This work, Anvil, 1998 employs a similar obsessive accretion of marks to surface. It is a large piece of plasterboard, marked up with pencil dots in grid formation. Neil then attacked each pencil mark with a hammer, attempting to centre one over the other.

I would often puncture the almost-deflated bladders in the process and there would be this little phoof of air. I began to wonder what kind of metaphysical energy was stored in that air, subject as it had been to this intense focus, this concentration of effort and force over years and years. The insertion of red neon tubes into arrangements of these bladders was an attempt to directly describe something of that kind of intense energy.

Obviously, ascribing this kind of electrical energy to inanimate objects is fraught with difficulty. The charged object is a conditional experience. For a lot of my kind of work though, which begins with the actual meaning of a real thing and its trajectory through time, the possibility of some form of tangible energy transmission is an essential starting point.

It may have been (the roar of) 1995, burnt impression on bitumen paper

It may have been (the blast of) 1995

Looking at large parts of my practice, I realise that this what I attempt to do - catch a glimpse of the real as it becomes visible to me… Having seen, the acts I perform are then also about making visible - making visible unseen associations, the charge and flow of energy, the potential for transformations and so on. I try to bring those objects that were somehow absent from the world into a state of presence, into the here and now.

My actions never deny the history and former function of the stuff with which I work, no matter how damaged. This is important to me - I want that ‘site memory’ to reach across time and distance and make itself felt, however feebly, in front of the viewer. Because my actions are often so simple, it is a challenge to go further than just presenting these reclaimed materials. I try, through juxtaposition, association, unnecessary attention to detail and so on, to invest them with some new forms of meanings and significance.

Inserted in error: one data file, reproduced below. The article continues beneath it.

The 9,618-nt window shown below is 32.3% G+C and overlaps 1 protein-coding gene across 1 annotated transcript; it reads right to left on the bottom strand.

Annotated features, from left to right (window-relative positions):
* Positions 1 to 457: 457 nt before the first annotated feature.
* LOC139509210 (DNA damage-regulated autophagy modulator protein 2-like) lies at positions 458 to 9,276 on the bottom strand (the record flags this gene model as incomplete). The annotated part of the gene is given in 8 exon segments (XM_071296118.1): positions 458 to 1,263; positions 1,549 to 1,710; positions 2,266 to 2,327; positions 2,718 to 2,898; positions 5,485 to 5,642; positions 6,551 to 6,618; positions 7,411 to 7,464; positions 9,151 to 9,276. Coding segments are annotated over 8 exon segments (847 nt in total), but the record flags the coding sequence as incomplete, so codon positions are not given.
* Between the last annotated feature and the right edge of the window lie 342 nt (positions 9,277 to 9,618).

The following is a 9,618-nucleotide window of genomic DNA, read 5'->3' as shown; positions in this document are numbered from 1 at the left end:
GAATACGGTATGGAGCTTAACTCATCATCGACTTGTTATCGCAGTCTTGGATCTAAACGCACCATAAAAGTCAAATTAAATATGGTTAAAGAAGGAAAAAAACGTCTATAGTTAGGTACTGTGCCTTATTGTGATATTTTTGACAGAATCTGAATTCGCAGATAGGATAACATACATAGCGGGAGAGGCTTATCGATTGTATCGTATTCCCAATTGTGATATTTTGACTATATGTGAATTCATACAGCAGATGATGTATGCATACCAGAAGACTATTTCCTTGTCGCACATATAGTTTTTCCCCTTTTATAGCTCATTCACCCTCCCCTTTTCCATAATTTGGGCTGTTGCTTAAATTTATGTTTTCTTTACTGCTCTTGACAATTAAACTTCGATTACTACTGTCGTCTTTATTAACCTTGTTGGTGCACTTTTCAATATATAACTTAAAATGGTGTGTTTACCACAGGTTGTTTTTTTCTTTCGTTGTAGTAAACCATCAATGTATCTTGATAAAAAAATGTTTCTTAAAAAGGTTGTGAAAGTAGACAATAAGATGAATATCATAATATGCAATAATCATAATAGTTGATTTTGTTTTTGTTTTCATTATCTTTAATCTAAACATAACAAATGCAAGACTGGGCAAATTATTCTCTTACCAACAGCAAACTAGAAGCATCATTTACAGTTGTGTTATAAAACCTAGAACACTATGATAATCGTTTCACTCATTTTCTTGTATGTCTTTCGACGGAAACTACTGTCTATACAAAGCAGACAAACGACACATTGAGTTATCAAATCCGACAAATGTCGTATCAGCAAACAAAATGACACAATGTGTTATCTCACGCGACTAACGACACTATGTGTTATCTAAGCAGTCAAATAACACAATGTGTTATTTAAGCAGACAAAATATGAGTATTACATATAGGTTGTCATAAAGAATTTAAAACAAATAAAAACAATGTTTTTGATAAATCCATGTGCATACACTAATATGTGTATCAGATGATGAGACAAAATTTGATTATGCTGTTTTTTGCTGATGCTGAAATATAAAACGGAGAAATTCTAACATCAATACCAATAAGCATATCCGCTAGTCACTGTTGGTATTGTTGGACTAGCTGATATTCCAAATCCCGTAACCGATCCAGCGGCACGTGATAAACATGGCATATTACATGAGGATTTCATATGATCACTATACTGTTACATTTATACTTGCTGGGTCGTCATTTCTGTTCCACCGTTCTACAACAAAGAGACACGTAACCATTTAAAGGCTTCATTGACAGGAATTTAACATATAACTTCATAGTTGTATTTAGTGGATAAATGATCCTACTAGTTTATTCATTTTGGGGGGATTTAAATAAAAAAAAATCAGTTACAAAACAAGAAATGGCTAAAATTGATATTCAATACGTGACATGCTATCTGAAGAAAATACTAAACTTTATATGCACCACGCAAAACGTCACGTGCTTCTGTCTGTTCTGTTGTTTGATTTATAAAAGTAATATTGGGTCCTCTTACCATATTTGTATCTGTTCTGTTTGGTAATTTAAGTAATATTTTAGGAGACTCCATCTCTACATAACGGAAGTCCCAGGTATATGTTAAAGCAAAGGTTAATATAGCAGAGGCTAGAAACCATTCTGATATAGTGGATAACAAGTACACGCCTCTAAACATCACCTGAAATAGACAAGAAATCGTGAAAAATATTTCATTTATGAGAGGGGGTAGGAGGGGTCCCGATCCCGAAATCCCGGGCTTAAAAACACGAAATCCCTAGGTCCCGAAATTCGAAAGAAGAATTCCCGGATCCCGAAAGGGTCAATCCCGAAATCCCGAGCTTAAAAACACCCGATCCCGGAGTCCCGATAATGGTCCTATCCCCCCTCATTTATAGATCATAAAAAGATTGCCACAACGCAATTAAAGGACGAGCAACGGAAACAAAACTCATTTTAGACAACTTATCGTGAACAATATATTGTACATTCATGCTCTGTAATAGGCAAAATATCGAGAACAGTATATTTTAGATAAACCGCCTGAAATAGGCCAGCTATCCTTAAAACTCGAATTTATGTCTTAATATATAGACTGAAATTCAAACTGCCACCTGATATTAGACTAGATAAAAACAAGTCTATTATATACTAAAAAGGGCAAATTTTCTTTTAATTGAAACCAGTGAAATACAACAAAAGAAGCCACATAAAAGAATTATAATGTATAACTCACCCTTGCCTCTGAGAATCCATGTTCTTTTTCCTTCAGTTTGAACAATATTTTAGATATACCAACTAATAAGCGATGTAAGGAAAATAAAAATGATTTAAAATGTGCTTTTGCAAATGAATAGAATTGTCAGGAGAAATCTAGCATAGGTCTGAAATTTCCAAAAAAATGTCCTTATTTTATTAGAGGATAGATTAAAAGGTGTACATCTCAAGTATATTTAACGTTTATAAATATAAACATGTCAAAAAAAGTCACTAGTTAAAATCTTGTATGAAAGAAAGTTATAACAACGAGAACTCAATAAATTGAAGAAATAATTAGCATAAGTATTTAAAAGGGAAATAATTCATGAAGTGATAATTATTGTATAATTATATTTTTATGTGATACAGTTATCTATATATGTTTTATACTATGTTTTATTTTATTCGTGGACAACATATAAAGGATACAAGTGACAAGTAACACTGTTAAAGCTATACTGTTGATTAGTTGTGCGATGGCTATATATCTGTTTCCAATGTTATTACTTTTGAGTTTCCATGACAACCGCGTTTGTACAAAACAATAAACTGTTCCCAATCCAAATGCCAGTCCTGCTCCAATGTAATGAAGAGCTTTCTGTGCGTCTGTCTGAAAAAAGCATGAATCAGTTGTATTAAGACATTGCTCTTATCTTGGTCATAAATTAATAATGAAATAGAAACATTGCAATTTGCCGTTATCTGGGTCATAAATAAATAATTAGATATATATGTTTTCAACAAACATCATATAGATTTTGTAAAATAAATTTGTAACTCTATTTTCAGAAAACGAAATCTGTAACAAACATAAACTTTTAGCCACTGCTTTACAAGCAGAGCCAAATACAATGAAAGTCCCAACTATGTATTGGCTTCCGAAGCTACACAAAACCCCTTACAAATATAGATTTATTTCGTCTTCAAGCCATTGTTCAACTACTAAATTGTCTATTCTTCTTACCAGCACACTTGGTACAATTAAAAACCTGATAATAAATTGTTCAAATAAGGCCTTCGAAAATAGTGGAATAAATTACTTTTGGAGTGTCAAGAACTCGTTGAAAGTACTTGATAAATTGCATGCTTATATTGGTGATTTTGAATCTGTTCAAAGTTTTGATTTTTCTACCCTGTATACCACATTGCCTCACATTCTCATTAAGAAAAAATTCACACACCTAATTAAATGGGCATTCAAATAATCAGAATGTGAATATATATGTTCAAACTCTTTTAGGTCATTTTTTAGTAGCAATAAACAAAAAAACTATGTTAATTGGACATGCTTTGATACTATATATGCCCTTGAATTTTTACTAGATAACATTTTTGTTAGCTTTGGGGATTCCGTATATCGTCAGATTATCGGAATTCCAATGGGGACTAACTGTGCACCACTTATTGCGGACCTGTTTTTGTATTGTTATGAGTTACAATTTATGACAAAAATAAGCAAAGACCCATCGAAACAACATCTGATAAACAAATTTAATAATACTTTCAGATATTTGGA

I think there are different states of objecthood, certainly of object association, and somehow those different states enable or induce different forms of energy transaction.

For example, the Plait held significance for me as a link with an otherwise vague ancestry. It lived in a chocolate box on the top of my parent’s wardrobe when I was growing up, passed down from an unknown relative on my father’s side of the family. Despite the possible fetish that human hair can evoke, for me the Plait functions as an immanence, something quintessential and indwelling. This is a state of objecthood that is one of the forms of presentation I try to work with; un-mediated objects that seem to be inherently present.

The Tatt on the other hand, represents what I have called ‘withness’, a sense of belonging, of union between things that is more than simple association. The tattoo is a great image of this for me – the bond it implies between a skin and an image, between a decision and a lifetime, the needle and pain. The artist and tattooist eX de Medici once said: ‘My interest in tattoos was initially sparked by observing a tattoo close up – the manner in which the coloured dye had become a living part of the wearer’s body, appearing as naturally there as the eyes, the lines on a hand or a birthmark’. Withness then is a formal commitment and a durable relationship between objects.

Finally, Baudelaire’s Rope stands for me as a story about a transference in the object’s status and significance, an agreement whereby the thing becomes a fetish beyond simple reference to its original function, an object of charged reverence. Something of the material memory remains, but there is a potency beyond any material functions. And Baudelaire’s Rope stands in as a fetish, an object in the state of becoming. It is made significant by having something ascribed to it.

I think a relationship can be made between states of energy at play in my work and the states of objecthood I described in 1993. The state of objecthood I call belonging is described by the notion of the electrical circuit. Two or more things, in series or in parallel, properly connected, create a system that transmits energy. Resistance is harnessed to mediate outputs, transmission is facilitated by judicious distance and appropriate materials. Linking methods are vital. The proper circuit is a glorious thing – in balance, efficient, no leakage. It delivers energy.

By the winds, 1993, brass object, wood